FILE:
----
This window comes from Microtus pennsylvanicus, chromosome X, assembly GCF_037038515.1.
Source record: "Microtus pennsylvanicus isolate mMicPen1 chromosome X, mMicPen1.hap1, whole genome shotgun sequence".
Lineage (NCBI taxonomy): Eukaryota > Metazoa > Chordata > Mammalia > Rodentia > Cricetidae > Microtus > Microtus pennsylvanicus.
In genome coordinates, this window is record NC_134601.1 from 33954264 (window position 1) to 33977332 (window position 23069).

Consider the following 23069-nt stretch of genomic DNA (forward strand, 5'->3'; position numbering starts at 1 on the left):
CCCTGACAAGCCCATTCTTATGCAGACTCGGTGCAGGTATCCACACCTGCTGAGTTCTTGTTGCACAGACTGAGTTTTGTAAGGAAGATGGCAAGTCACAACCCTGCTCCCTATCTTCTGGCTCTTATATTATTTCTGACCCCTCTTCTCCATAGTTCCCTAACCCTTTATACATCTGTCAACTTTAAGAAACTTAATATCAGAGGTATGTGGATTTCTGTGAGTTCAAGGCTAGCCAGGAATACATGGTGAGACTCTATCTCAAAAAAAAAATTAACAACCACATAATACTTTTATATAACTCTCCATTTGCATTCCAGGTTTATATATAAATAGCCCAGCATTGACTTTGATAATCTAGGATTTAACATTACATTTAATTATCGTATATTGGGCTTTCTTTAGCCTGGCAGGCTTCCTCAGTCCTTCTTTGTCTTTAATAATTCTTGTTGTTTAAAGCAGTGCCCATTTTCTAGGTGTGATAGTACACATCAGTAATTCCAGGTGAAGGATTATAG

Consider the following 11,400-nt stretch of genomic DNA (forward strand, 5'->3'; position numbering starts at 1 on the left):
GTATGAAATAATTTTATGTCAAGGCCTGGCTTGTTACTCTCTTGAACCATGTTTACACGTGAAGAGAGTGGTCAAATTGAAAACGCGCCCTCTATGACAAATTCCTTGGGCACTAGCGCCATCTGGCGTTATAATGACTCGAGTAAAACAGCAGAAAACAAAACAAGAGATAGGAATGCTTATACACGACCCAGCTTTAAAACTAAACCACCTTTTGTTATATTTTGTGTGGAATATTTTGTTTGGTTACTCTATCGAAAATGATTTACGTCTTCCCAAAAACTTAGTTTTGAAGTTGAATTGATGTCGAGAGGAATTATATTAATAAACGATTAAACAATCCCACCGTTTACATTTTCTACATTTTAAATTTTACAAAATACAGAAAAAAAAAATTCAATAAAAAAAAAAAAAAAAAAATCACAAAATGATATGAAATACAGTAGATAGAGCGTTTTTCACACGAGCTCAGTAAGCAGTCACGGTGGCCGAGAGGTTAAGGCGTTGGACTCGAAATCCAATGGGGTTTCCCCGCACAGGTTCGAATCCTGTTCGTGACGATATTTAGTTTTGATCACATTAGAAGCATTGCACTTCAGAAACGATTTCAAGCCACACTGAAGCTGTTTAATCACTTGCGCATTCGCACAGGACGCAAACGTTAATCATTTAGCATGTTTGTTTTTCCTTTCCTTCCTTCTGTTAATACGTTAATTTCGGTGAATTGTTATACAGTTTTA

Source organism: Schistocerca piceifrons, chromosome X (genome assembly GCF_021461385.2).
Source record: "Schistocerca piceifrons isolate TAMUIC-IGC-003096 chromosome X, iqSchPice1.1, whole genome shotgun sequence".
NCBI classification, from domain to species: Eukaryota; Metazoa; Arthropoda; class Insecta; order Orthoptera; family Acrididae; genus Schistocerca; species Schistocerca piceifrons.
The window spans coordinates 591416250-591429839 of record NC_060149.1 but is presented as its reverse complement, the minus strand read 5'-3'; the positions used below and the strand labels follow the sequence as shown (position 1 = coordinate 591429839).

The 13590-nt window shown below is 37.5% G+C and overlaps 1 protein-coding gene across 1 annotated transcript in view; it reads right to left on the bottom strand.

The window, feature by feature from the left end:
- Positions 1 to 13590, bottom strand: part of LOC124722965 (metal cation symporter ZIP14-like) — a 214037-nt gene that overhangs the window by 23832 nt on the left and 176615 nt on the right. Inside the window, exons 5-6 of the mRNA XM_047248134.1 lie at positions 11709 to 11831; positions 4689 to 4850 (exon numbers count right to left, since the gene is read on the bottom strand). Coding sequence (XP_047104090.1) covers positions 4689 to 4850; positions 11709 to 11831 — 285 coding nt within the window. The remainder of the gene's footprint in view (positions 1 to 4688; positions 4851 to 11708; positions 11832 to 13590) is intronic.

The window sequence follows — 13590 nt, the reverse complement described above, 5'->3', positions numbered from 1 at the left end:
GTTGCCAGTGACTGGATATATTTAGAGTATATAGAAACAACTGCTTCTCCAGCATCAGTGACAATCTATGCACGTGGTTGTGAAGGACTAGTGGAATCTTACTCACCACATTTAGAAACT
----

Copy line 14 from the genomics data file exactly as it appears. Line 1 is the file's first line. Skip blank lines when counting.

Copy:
The window, feature by feature from the left end: